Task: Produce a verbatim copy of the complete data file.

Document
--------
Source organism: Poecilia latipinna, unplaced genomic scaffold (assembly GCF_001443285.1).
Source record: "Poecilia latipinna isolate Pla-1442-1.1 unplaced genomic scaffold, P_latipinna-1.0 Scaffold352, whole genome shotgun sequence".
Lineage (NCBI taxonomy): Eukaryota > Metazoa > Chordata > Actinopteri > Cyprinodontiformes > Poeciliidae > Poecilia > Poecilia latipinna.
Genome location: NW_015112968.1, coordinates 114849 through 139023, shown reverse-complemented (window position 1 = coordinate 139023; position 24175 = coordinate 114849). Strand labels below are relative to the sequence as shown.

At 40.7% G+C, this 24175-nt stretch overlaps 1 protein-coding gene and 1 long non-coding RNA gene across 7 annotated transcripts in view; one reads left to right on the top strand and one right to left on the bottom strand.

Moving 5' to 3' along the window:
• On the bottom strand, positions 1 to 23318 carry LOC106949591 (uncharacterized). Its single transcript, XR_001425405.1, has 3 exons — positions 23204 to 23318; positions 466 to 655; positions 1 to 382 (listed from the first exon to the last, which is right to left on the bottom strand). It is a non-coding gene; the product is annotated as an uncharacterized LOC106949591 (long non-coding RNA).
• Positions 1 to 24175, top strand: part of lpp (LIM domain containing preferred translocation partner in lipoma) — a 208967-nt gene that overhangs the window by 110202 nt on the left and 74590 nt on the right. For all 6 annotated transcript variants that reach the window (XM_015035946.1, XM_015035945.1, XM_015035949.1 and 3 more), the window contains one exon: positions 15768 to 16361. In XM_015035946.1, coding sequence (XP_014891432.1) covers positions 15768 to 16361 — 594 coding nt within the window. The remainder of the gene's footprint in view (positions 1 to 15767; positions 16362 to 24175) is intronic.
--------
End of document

Source organism: Poecilia latipinna, unplaced genomic scaffold (assembly GCF_001443285.1).
Source record: "Poecilia latipinna isolate Pla-1442-1.1 unplaced genomic scaffold, P_latipinna-1.0 Scaffold352, whole genome shotgun sequence".
Lineage (NCBI taxonomy): Eukaryota > Metazoa > Chordata > Actinopteri > Cyprinodontiformes > Poeciliidae > Poecilia > Poecilia latipinna.
Genome location: NW_015112968.1, coordinates 114849 through 139023, shown reverse-complemented (window position 1 = coordinate 139023; position 24175 = coordinate 114849). Strand labels below are relative to the sequence as shown.

At 40.7% G+C, this 24175-nt stretch overlaps 1 protein-coding gene and 1 long non-coding RNA gene across 7 annotated transcripts in view; one reads left to right on the top strand and one right to left on the bottom strand.

Moving 5' to 3' along the window:
• On the bottom strand, positions 1 to 23318 carry LOC106949591 (uncharacterized). Its single transcript, XR_001425405.1, has 3 exons — positions 23204 to 23318; positions 466 to 655; positions 1 to 382 (listed from the first exon to the last, which is right to left on the bottom strand). It is a non-coding gene; the product is annotated as an uncharacterized LOC106949591 (long non-coding RNA).
• Positions 1 to 24175, top strand: part of lpp (LIM domain containing preferred translocation partner in lipoma) — a 208967-nt gene that overhangs the window by 110202 nt on the left and 74590 nt on the right. For all 6 annotated transcript variants that reach the window (XM_015035946.1, XM_015035945.1, XM_015035949.1 and 3 more), the window contains one exon: positions 15768 to 16361. In XM_015035946.1, coding sequence (XP_014891432.1) covers positions 15768 to 16361 — 594 coding nt within the window. The remainder of the gene's footprint in view (positions 1 to 15767; positions 16362 to 24175) is intronic.